Arts: Dilution of a truly subversive spirit

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The Independent Culture
GONE ARE the eyeliner, copper nail varnish, the gender-bending Judy Garland-meets-Richard-Crookback outfits and the scatty, amiably serendipitous manner. In their place: a greased Tony Curtis quiff, a Beat-style plain white T-shirt and a brave attempt at a fast, rasping Jewish schtick.

Peter Hall's revival of Julian Barry's 1971 play Lenny casts Eddie Izzard, today's maestro of the improvisatory riff, in the role of Lenny Bruce, the great American Sixties stand-up who - with his groundbreaking routines about such subjects as venereal disease, white liberal double-think over race, and the difficulties of guilt-free masturbation - is venerated as the Godfather of alternative comedy.

"Why do bees make honey? Earwigs don't make chutney..." is the kind of left-field philosophical musing to which Izzard is given. The fantastical flight was a feature of Bruce's material, too, but the questions Bruce posed were considerably more uncomfortable, prowling the thin line between outraged laughter and outrage.

As demonstrated in this show, the query "Are there any niggers in the audience tonight?", followed by an appeal for the house lights to go up and a banteringly remorseless singling out of the various "yids", "niggers" and "greaseballs" present in the theatre can still induce unease, regardless of the fact that the sequence turns into a rather preachy spiel about how it's the suppression of certain words that gives them the power to hurt.

Bruce's scabrous, angry glee and the lewd, teasing insidiousness with which he goosed and jabbed at the public's prejudices don't come naturally to Izzard. Generating waves of audience goodwill, he can't help but create an endearing Lenny Bruce - and that's a bit of a contradiction in terms, like a serene Woody Allen or a magnanimous Bernard Manning.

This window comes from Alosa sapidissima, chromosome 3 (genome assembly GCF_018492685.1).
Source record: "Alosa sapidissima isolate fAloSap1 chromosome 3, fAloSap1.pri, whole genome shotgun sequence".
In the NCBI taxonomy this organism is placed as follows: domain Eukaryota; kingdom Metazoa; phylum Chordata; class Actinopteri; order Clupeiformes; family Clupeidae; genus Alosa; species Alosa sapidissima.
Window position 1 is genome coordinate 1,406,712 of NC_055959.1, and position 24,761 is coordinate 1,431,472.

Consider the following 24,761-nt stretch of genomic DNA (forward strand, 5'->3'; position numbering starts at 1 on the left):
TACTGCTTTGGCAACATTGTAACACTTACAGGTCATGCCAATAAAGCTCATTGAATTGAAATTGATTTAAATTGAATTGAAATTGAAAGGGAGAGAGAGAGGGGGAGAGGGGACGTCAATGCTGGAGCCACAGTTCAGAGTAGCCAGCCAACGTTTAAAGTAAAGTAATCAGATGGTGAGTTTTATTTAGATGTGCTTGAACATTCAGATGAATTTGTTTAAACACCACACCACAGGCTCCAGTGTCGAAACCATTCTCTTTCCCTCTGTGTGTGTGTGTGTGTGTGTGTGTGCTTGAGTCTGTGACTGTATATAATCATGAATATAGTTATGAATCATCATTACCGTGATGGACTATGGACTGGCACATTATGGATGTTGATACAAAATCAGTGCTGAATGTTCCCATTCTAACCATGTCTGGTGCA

Of course, Izzard works the house with enormous flair and whips up an infectious sense of elation as he launches into some of the wackier fantasies, such as the costumed routine about a camp Catholic cardinal and a bunch of lepers ("Get off my hem, you bitch!") which demonstrates with relish Bruce's characteristic trick of presenting all of American life as just a corrupt extension of tacky showbiz.

The darker, more driven aspects of the comedian aren't as convincingly communicated. Barry's play ricochets between examples of Bruce's developing nightclub act and episodes from his life, including his marriage to a junkie stripper, his trial on obscenity charges and his eventual death from a heroin overdose. It presents what the police reduced Bruce to (a forgivable obsessive, desperate to prove that his risky riffs were part of some clear, cleansing moral crusade) as his essence and the primary meaning of his life. It's worth remembering how Kenneth Tynan concluded a brilliant essay on him. The critic quips that it's too portentous to call Lenny Bruce "the man on America's conscience" since he would surely describe himself as "the man who went down on America's conscience". As it simplifies Bruce into a martyr for free speech, Barry's play breaks faith with his complicatedly subversive spirit.

A none-too-nifty juggling act with jazz band, a battery of back-projections and a multiple role-playing cast, Peter Hall's production makes the play feel simultaneously sketchy and overcrowded.

Paul Taylor

To 16 Oct, 0171 494 5040